The boat handled well during testing in light seas and winds. When encountering wakes, it rode softly without pounding yet still attained a healthy rate at WOT. The 185 is rated for a maximum 175 hp motor. We ran a Honda BF150, which got it on plane quickly and offered excellent mid-range response. We could make tight turns without cavitation. (The transom is 25 inches tall.)
We loved the two lockable pull-out storage boxes under the two consoles. They are tucked away near your feet and make a great place to put your phone or wallet or other valuables. There are a few other clever touches, like a smart-phone holder on the passenger’s side. The 185 also has one of the best driver consoles in the business, with a clean interface and large, flat top for big electronics.
WHAT WE LIKED
This boat is a kind of a recreation-fishing hybrid, which is fine by us as long as it’s primarily a fishing boat. The 185 delivers.
WHAT WE’D CHANGE
One of the rod lockers is on the gunnel, which makes it tough to access with rod holders on the track. The driver’s seat and console were a tight fit for an average-sized guy.
It’s hard to believe the Starcraft STX is only 20 feet long. The elevated bow deck is huge, with plenty of room for a couple of anglers to cast in comfort without constantly knocking elbows or stepping on each other’s toes. With a typical load of gear, the bow deck is also situated at just the right height, being tall enough for easy pitching or sight-fishing, yet still low enough you can reach over the side to lip a bass without wishing you had a much longer arm. It handled rough water on my rides and wasn’t prone to being blown around. I didn’t have to spend much time making course corrections on the electric while I fished.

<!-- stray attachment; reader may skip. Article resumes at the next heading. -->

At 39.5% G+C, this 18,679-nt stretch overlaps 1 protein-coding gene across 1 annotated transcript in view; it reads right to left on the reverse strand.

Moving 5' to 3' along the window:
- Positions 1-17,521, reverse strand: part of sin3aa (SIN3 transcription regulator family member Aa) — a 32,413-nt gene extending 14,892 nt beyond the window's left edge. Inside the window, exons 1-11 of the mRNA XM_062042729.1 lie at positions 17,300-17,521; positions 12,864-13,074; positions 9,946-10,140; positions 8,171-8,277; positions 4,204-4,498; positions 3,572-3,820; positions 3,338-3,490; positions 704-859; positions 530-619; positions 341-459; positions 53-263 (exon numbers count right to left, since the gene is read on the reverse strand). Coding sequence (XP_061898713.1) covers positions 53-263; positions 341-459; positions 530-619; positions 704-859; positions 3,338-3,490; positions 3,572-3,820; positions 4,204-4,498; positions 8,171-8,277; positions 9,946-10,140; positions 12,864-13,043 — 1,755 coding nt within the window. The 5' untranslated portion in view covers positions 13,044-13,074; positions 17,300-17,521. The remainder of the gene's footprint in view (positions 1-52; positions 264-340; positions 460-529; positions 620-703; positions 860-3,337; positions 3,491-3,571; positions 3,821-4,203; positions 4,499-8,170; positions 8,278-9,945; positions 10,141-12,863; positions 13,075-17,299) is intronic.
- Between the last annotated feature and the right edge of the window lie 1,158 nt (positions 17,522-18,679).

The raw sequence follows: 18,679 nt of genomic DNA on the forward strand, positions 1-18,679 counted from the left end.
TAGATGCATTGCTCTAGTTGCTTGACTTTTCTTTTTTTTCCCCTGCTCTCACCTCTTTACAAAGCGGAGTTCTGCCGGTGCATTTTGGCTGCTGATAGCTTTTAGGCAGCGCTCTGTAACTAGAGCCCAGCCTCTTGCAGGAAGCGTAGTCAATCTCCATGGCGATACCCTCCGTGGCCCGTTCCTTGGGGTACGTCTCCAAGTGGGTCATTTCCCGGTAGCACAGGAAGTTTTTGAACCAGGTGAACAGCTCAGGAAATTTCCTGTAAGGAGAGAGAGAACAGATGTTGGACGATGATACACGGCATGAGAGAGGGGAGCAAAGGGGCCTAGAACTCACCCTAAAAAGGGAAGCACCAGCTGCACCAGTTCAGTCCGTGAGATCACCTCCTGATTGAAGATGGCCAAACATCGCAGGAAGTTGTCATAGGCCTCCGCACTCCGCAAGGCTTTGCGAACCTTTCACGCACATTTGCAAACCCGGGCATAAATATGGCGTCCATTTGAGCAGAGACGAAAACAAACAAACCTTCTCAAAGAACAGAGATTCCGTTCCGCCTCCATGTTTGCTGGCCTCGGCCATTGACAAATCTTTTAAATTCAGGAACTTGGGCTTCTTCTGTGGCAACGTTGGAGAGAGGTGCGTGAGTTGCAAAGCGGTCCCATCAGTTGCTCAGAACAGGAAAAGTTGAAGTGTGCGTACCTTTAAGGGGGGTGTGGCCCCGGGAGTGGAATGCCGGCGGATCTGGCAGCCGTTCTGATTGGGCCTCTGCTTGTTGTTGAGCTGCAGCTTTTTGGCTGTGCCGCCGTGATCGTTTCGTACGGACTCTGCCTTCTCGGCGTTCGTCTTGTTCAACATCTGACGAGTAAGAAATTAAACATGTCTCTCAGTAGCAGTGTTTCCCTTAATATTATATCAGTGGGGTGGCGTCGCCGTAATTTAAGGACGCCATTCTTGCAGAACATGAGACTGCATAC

The deep cockpit offers a ton of space and plenty of freeboard. There is plenty of room for four anglers to troll, even when running downriggers, planer boards and multiple rods. The boat has a number of secure storage lockers. An in-floor rod locker between the twin consoles hides rods to 8 feet in length. The 36-gallon livewell is lighted and aerated, with recirculation, timer and oxygenator.
This boat can handle outboards of up to 250 hp, so it has the muscle to get where it’s going fast. My test boat was rigged with an Evinrude E-TEC G2 250. Pinning the throttle had us climbing past 30 mph in 5 seconds and soon after achieving a top-end speed of near 60 mph. The hull dug in on the turns without giving up speed or ventilating the prop.
The boat has heavy-duty hinges and latches. Cleats are through-bolted, rather than just screwed on. It has a .125-inch one-piece bottom plate right up through the .080-inch side plates, which are as thick as many other boats’ hulls are at the keel. Built on their Power-Trac hull design, it has internal torsion-beam construction. Three-bank battery charger is standard equipment.
WHAT WE LIKED
The STX 2050 manages big water, but with its shallow draft, you can explore the skinny waters as well. Wide beam and huge fuel tanks.
WHAT WE’D CHANGE
We could do without the integrated baitwell in front and instead leave that area as flat floor.